Patience is an Online (Veruca-less) Virtue
admin, March 9, 2012
"I want it now!" Ugh, Veruca Salt, she was a rotten egg if I ever observed one (fact or fictional). Are you being a brat in regard to online marketing traction? Be truthful. I will. I don't need a direct quote from my mom to tell readers I've had a history of being a little bratty. I was an only child; give me some understanding. As I matured, I've come to (most of the time) understand, patience is a virtue…both off and online.
If you're reading this, it's likely online marketing strikes your fancy. What brand (startup, mid-size, gargantuan) doesn't want to make it big…STAT? (Did you know the medical term, STAT, stands for sooner than immediately? I used to teach writing and English). It's taken some advice from industry sources to help me stay patient. You better watch your speed too!
Know what else I really didn't like doing as a younger man? Listening to my elders. Hey, what can I say? I was a brat; such actions come with the appellation. Dr. Pete of SEOmoz gave fatherly advice yesterday to new people on the search optimization scene.
It's all great advice, especially the notion of "doing something." If you're being bratty, I'll assume you're doing something; but, maybe it's not enough. Perhaps you're spending too much time in your own brand's chocolate factory. Get out some more. Have you thought about influencer marketing? Eric Enge thinks you should (Don't lend him a bratty ear either; his insight will only help you.)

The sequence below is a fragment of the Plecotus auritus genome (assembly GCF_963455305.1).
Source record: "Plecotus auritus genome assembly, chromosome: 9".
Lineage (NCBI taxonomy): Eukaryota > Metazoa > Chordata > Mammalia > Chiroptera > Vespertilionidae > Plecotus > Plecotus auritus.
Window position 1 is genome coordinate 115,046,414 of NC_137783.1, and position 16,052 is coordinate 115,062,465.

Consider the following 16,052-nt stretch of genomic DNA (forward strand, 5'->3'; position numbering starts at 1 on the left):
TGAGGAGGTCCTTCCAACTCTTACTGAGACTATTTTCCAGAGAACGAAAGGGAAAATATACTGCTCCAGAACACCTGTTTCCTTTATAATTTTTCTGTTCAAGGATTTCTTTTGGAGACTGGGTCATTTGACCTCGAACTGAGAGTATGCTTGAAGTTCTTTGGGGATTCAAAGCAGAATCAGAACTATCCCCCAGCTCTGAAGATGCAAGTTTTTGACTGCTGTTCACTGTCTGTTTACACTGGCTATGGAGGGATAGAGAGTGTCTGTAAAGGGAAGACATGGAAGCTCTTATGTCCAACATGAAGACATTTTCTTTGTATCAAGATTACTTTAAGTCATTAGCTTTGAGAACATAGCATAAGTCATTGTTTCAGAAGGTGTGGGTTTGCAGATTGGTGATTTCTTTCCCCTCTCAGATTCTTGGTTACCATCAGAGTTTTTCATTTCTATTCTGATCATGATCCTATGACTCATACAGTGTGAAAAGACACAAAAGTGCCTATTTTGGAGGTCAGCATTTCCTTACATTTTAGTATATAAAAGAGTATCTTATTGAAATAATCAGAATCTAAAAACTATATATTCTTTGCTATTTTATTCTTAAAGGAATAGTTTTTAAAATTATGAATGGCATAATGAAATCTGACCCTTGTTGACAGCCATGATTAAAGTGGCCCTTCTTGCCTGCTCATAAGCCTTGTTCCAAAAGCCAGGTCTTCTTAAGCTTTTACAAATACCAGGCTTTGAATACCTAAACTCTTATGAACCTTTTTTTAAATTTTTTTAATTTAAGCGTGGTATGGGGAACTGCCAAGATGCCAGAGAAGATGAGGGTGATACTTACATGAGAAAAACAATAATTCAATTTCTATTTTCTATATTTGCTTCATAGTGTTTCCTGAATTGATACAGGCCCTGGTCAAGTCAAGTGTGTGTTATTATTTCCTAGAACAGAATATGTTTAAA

Patience, doing things the slow/steady way, and making influential connections, helped one modern-day artist flourish. I came across a WSJ article today, featuring a German artist, Gerhard Richter. Richter did some paintings in the 1980s. He waited. He waited some more. He saw no traction. Not one, single painting sold. (Admittedly, I'd get a little bratty, Gerhard.) Let's fast forward to modern times, where the tenacious artist sold one portrait for $16.5 million. The WSJ's Kelly Crow recognizes, "Few people can pinpoint the moment when an artist becomes iconic in the way of Pablo Picasso or Andy Warhol, but right now the art world is trying to anoint Mr. Richter."
Read the WSJ article. Mr. Richter's career is a testament of patience. He was 'kind of a big deal' in Germany, but as the article showcases, the real turning point in his career did not come until 1995. I know; Anthony, my company can't wait decades to make it big. I understand. Don't take the notion literally; what I wanted to bring to light was the patience-leading-to-possible-domino-effect phenomenon.
Let's revisit Dr. Pete's advice. He says do something then talk (or as I would like to think about it – then be worthy of conversation). Do you want it now!? Well, take it from a bona fide brat; such impatient yearnings are going to get your brand into trouble, take influence on your reputation, and have many (consumer and cohorts included) weighing and measuring your company. Guess what happens to bratty, rotten eggs?